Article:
Feeling out supervisor candidates

Probably because they knew I would be there anyway, I was asked by the San Francisco Young Democrats to be the moderator for a series of debates among candidates for supervisor seats. Thus far, we have hosted a forum for candidates in districts 6 and 10. (We’ll be doing one for District 8 on Sept. 22.)

On Monday, I also moderated a Distract 6 debate sponsored by the South Beach/Mission Bay Merchants Association.

Obviously, I love the moderator gig. It’s fun to get to know the candidates and be in a room full of fellow wonks who ask excellent questions. If you haven’t been to a debate yet, here’s some of what you’re missing:

  • I asked the candidates who they think will be or should be the interim mayor if Gavin Newsom is elected lieutenant governor. When District 10 candidate Lynette Sweet suggested Willie Brown, the room erupted in a mixture of applause, laughter and astonishment. At a District 6 debate, Jim Meko got an enthusiastic reception when he said he likes Public Defender Jeff Adachi, and Elaine Zamora threw a new name into the rumor mill when she suggested City Administrator Edwin Lee.
    Most candidates struggled with this question: What law was passed by the Board of Supervisors in the past year that you would have voted against? This means that some candidates don’t know much about the job for which they are applying, or that they love everything the current board has done. Either reason is scary. My favorite answer was given by District 10 candidate Malia Cohen, who said, Meatless Mondays while holding back an eye-roll (trust me, you could tell). The sponsor of the Meatless Mondays resolution — current District 10 Supervisor Sophie Maxwell — was sitting only a few feet away and, unlike the rest of the room, did not applaud.At each debate, audience members are invited to write questions on cards that we collect and pose to the candidates. This is my favorite part because I get to ask the candidates questions like, “Will you attend the Folsom Street Fair and what will you wear?” “How many of you are just looking for a job?” and “What are your plans to clean up the human feces that is on our streets, sidewalks and driveways?” (That last one got huge applause.)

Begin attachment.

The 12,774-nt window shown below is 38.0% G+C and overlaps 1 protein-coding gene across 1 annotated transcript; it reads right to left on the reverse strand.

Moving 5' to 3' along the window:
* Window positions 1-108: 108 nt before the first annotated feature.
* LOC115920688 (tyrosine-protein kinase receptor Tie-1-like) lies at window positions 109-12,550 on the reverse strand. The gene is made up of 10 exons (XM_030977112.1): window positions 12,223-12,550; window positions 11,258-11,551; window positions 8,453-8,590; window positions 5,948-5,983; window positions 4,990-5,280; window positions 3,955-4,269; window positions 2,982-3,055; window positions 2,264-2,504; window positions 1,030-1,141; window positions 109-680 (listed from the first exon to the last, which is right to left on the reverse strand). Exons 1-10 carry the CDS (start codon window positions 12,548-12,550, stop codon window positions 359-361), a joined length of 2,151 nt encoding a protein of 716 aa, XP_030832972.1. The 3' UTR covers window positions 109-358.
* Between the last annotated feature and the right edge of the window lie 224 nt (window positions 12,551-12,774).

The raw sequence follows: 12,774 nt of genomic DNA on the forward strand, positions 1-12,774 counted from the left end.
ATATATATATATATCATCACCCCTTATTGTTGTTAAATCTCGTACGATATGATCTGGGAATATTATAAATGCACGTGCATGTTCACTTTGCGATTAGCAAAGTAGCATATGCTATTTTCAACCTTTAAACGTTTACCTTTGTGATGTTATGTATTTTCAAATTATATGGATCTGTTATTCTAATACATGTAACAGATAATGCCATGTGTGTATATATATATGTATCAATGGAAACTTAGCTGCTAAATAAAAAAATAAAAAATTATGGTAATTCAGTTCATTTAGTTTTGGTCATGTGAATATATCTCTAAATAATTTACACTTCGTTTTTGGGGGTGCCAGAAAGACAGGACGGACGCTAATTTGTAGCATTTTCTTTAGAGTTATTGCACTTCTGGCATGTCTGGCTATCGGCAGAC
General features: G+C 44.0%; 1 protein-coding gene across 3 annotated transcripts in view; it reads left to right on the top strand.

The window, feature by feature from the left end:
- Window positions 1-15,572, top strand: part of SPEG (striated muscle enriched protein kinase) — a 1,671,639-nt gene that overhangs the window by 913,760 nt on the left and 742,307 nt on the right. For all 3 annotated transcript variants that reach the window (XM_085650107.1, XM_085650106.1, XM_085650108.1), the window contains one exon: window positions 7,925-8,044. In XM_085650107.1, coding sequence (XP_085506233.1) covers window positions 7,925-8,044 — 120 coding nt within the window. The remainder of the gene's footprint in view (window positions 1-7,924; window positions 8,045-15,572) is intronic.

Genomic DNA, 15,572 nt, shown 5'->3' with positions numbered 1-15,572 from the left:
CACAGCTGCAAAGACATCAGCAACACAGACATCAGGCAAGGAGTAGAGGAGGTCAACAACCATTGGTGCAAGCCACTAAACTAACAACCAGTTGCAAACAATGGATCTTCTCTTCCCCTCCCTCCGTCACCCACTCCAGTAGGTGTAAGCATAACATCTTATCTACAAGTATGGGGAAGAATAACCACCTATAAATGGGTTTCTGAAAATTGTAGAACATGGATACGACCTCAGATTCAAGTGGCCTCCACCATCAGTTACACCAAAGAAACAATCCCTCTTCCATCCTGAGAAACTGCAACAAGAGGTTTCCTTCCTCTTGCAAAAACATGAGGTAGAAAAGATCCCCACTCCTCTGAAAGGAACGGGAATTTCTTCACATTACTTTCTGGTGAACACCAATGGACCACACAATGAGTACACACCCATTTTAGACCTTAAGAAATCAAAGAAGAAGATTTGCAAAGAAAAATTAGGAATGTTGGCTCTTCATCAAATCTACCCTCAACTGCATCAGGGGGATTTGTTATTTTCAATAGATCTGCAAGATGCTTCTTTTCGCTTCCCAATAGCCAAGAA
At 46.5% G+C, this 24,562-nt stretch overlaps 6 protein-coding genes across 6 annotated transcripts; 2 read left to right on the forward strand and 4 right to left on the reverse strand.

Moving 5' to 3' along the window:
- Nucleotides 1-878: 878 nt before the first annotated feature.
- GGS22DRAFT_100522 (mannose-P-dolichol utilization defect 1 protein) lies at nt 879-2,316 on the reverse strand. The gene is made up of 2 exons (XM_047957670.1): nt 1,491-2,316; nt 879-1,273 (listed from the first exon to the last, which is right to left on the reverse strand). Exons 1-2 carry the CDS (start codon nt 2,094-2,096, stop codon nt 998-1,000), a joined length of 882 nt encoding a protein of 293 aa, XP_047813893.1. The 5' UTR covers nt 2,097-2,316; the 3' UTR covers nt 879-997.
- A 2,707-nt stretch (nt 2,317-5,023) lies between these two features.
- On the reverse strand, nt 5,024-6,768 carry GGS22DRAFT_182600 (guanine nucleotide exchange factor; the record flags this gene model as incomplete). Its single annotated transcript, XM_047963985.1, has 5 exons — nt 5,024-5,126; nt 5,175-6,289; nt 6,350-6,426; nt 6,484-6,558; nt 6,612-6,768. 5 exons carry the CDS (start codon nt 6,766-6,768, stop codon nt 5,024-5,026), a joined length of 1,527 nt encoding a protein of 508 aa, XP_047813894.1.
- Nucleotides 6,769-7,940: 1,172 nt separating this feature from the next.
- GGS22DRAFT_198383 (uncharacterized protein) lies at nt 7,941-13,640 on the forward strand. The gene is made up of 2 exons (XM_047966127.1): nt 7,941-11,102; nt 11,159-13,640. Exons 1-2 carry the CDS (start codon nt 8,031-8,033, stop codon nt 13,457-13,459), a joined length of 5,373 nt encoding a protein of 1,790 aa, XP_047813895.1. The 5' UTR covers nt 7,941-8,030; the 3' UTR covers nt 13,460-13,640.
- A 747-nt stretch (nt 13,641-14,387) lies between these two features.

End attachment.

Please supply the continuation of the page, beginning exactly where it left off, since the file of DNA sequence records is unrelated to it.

Progressive Democratic group sticks by its brethren in races

The San Francisco Democratic County Central Committee recently voted on whether to endorse certain candidates and ballot measures. The committee’s decisions go out into the world as the Democratic Party’s slate card, one of the most influential in The City.

In recent years, a majority of people elected to the committee have been progressives, which has meant endorsements for candidates that have helped to maintain a progressive majority on the Board of Supervisors.

Last week, I joined a million other people in violating city fire codes by piling into a tiny room to watch the committee vote.

Here’s a peek at the candidate-endorsement drama:

District 2: Janet Reilly won the committee’s endorsement by a landslide. Current District 2 Supervisor Michela Alioto-Pier, running for re-election, had this to say about the vote: “That’s lovely. The Politburo has spoken.”

District 4: Supervisor Carmen Chu is running for re-election unopposed, so everyone basically elected to endorse her candidacy. You know who didn’t? Supervisor David Campos, who pointedly abstained. I wonder if this will make things awkward at the City Hall holiday party?

District 6: A number of progressive candidates are running for this seat. The committee can endorse more than one candidate, but only Debra Walker got the endorsement. The room was in a tizzy of whispers and text messages about how committee Chairman Aaron Peskin, who’s supporting Walker, must have engineered the solo endorsement, leaving other progressives like Jane Kim, Jim Meko and Glendon Hyde off the list.


Lawsuit targets pension reform effort

A group of public employee unions are suing to keep the pension reform measure championed by Public Defender Jeff Adachi off the November ballot.

The lawsuit is rather technical and alleges that people who signed the petition to put the measure on the ballot were not provided with the full text of the proposed law, that the summary of the initiative shown to people who signed was different than the one submitted to the Department of Elections, and that ballot measures are only allowed to address one subject, but the pension measure changes pension, health care and union bargaining rules.

The suit also argues that changing employee contribution rates deprives them of property without due process of law.

This all may sound scary, but Adachi’s people aren’t too concerned.

“I’m confident that we will prevail,” said Darcy Brown, who’s managing the campaign for the pension reform measure.

The lawsuit has been referred to Superior Court Judge Harold Kahn, who ordered Elections Director John Arntz and Adachi to respond to the union’s complaint by Monday. I asked some fancy attorneys about Kahn and they tell me that he’s fair and efficient. Given the importance of this issue and the fact that the November ballots go to the printer Sept. 1, fair and efficient sounds like exactly what we need.







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